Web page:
When most people think about modern horror movies, the vision that comes to mind is one of scared kids running away from crazed axe-wielding psychopaths through the woods screaming their heads off. While this image is due mostly to the Friday the 13th franchise, additional scared camper films like Sleepaway Camp and The Burning also contributed to this stereotype. In 1982, just two short years after the first Friday the 13th movie, director Joe Giannone and producer Gary Sales unleashed their offering to the genre, a slasher called Madman, upon the horror world. The institution of summer camp would never again be looked at in the same way.
Madman starts just like the second Friday the 13th film, with a bunch of camp counselors sitting around a campfire. Max, the head counselor (Carl Fredericks) tells the story of “Madman Marz,” an old lunatic who slaughtered his family, narrowly escaped the hangman’s noose and still lurks in the woods around the campsite. Max goes on to say that if anyone utters his name above the volume of a whisper, Madman Marz will find them and kill them. An arrogant camper named Richie (Jimmy Steele) laughs at the story, stands up, shouts the name and throws a rock towards the house in which Madman Marz supposedly lived. Predictably, Madman Marz (played by Paul Ehlers) shows up and counselors start dying. The counselors drop one by one, and it comes down to a young woman named Betsy (played by Dawn of the Dead and Creepshow star Gaylen Ross, curiously billed as Alexis Dubin) to save the campers and herself from the axe-swinging killer.
Madman has become a classic film among slasher movie fans, mostly because of the cinematography of horror veteran James Lemmo (billed as James Momel, also known for Maniac Cop, Ms. 45 and The Driller Killer). Lemmo’s use of primary colored lighting and surreal camera angles gives the film a “Tales from the Crypt” feel. Lemmo also uses the natural lines of the trees and forest to frame his shots, which adds to the almost comic-book-like look of the picture. Lemmo’s visual fingerprint is what makes Madman more than just a Friday the 13th clone.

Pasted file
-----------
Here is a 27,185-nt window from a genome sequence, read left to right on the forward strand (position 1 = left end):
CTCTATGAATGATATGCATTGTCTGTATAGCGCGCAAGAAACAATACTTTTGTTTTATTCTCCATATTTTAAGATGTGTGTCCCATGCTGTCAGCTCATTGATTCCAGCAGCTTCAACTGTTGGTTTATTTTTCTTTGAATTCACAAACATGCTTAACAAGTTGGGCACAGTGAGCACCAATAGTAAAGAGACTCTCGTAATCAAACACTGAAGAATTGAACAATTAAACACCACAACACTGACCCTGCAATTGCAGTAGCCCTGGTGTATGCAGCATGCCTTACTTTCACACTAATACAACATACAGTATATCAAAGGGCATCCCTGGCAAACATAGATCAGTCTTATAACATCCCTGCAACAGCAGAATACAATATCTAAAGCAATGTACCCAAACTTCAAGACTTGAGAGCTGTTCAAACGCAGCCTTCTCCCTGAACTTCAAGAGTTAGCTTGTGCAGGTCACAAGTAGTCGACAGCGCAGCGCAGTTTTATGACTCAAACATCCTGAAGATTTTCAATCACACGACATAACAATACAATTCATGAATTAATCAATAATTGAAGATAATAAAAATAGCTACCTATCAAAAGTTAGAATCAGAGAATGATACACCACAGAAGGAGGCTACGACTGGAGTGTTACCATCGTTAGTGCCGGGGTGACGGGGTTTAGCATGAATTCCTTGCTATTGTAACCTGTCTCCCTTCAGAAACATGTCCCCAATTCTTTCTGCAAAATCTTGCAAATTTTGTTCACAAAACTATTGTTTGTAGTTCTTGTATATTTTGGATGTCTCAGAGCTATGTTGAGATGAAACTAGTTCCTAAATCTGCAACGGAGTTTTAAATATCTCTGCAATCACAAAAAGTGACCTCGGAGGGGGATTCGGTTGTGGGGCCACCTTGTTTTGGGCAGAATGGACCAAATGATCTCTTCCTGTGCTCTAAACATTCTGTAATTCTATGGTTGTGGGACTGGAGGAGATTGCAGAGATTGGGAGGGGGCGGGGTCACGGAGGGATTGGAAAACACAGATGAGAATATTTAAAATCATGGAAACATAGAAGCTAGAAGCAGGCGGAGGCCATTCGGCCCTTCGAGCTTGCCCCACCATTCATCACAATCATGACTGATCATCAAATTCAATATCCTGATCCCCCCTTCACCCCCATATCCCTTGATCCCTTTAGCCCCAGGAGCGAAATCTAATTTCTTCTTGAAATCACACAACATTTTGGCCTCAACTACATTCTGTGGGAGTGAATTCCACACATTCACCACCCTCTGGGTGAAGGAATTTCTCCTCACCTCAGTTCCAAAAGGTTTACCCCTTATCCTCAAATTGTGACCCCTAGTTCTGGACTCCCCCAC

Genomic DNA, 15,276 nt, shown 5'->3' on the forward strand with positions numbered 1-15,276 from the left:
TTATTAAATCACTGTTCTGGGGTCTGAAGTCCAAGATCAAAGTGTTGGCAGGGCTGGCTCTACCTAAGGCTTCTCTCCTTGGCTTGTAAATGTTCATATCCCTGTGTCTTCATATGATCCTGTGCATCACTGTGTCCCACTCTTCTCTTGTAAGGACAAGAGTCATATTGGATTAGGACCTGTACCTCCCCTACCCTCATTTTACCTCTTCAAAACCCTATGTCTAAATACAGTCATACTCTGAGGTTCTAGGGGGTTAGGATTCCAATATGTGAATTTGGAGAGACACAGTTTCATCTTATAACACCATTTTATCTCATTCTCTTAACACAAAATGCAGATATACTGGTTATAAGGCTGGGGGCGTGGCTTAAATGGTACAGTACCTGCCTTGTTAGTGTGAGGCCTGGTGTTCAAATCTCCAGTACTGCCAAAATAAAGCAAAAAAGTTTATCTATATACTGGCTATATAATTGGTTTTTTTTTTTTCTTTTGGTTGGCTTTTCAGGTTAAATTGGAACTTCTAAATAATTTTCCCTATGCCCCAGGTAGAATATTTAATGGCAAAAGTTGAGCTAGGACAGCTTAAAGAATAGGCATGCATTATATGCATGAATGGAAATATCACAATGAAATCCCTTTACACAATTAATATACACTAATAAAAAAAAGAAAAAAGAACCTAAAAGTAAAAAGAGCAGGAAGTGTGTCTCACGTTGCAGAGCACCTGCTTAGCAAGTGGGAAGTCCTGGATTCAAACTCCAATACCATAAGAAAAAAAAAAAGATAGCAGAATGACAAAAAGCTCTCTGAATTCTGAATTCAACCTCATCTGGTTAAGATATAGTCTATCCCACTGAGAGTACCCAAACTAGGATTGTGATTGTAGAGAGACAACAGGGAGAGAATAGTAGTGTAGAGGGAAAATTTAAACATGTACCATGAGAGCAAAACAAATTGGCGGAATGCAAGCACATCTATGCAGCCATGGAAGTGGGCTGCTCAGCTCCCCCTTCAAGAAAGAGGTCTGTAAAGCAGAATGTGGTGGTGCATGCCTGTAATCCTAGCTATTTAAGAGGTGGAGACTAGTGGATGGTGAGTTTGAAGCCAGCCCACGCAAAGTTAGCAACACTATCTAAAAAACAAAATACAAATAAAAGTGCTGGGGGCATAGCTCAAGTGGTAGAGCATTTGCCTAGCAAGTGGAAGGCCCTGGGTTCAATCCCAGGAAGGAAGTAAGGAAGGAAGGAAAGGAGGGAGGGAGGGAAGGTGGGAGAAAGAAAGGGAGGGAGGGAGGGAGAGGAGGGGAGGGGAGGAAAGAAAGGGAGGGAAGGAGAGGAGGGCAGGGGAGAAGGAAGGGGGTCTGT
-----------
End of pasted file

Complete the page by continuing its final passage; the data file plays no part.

Although Lemmo’s work is exceptional, it suffers at the hands of the film’s editor, Daniel Loewenthal (who also worked on Friday the 13th: The Final Chapter). Loewenthal’s editing is choppy and without continuity. During several of the more suspenseful scenes, the pace is broken by the poor rhythm of the cutting. Some of the edits could be blamed on insufficient footage, but nothing wrecks a good decapitation scene like a bad jump cut. The disjointed editing is distracting from the more important things in the film, namely the blood. And there is a lot of blood in Madman. There’s even a special effects man (Joseph Rosario) who is listed in the credits under “hemoglobin application,” which is most likely just a fancy way to say “sprays blood on people, places and things.”
The character of Madman Marz, while not nearly as iconic as Jason Voorhees, is just as effective and creative of a killer as his hockey-masked counterpart. Marz looks like a long-haired, latex-covered hillbilly and has the size and strength of a professional wrestler. And, like Jason, he kills with much more imagination than the average slasher villain. For example, in one scene, he kills a counselor by hopping on the hood of a car that the hapless victim happens to be working on, severing the head of the poor youth. Marz rips, tears, cuts, stomps and chokes his prey, and never disappoints the viewer while doing it.
The music in Madman is a vital component to the movie. It’s primarily an electronic music score, composed by Stephen Horelick (who also wrote the themes to “Reading Rainbow” and “Shining Time Station”), and it’s reminiscent of Walter/Wendy Carlos’ work for Stanley Kubrick in A Clockwork Orange and The Shining. Horelick’s use of a Moog synthesizer is not as complex as Carlos’, but Madman is a different kind of film than The Shining and Horelick’s simple yet threatening single note motifs mesh flawlessly with the comic-book style of the work.
Madman may be thought of as one of the “other” camp killer movies by casual fans, but to the rabid horror watcher, it’s much more than a simple copycat film. It pays tribute to a host of other films that came before it, yet still manages to keep its own identity, earning its place in history as a cult classic.